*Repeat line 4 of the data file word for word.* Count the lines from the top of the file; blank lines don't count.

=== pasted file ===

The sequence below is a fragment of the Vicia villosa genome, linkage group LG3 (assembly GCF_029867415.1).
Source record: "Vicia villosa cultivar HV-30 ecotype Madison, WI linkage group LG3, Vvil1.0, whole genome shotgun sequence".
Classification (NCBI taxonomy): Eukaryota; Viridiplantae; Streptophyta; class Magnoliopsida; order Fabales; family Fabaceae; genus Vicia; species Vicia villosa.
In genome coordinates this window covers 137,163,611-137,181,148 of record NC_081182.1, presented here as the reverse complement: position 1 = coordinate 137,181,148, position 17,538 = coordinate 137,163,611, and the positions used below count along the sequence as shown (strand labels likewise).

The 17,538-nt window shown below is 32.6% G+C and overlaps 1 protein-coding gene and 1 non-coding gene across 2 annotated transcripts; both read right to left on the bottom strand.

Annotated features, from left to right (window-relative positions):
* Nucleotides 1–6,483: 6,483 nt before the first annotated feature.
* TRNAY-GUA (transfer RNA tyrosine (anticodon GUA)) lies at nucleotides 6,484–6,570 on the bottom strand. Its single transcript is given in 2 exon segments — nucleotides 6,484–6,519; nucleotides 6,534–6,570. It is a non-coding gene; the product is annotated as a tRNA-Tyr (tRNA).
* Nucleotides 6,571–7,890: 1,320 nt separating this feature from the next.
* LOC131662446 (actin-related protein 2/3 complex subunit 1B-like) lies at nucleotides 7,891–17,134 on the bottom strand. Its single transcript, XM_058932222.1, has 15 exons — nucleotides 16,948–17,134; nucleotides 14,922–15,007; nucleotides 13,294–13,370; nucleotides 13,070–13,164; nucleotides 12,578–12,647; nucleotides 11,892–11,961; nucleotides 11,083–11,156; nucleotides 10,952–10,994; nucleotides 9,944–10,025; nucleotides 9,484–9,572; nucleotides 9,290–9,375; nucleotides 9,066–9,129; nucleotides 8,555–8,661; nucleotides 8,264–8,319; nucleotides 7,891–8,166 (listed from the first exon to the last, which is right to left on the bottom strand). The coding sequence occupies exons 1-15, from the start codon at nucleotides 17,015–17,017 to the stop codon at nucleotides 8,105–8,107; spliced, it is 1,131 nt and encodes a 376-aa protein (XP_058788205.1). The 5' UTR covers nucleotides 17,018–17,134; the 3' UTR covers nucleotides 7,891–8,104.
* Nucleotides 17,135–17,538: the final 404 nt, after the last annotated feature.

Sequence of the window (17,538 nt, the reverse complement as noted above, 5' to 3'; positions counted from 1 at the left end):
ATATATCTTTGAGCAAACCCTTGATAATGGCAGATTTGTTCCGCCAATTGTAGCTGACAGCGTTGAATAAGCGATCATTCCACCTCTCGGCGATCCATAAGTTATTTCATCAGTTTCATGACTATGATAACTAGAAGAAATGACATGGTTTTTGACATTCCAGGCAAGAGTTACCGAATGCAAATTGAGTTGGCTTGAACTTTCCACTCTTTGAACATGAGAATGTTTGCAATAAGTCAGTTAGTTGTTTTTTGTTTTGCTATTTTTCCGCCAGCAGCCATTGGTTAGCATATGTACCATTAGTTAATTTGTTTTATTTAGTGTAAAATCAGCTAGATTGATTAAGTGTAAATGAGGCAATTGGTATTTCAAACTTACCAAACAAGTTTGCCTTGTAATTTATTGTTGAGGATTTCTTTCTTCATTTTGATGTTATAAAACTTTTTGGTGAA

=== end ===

In genome coordinates this window covers 137,163,611-137,181,148 of record NC_081182.1, presented here as the reverse complement: position 1 = coordinate 137,181,148, position 17,538 = coordinate 137,163,611, and the positions used below count along the sequence as shown (strand labels likewise).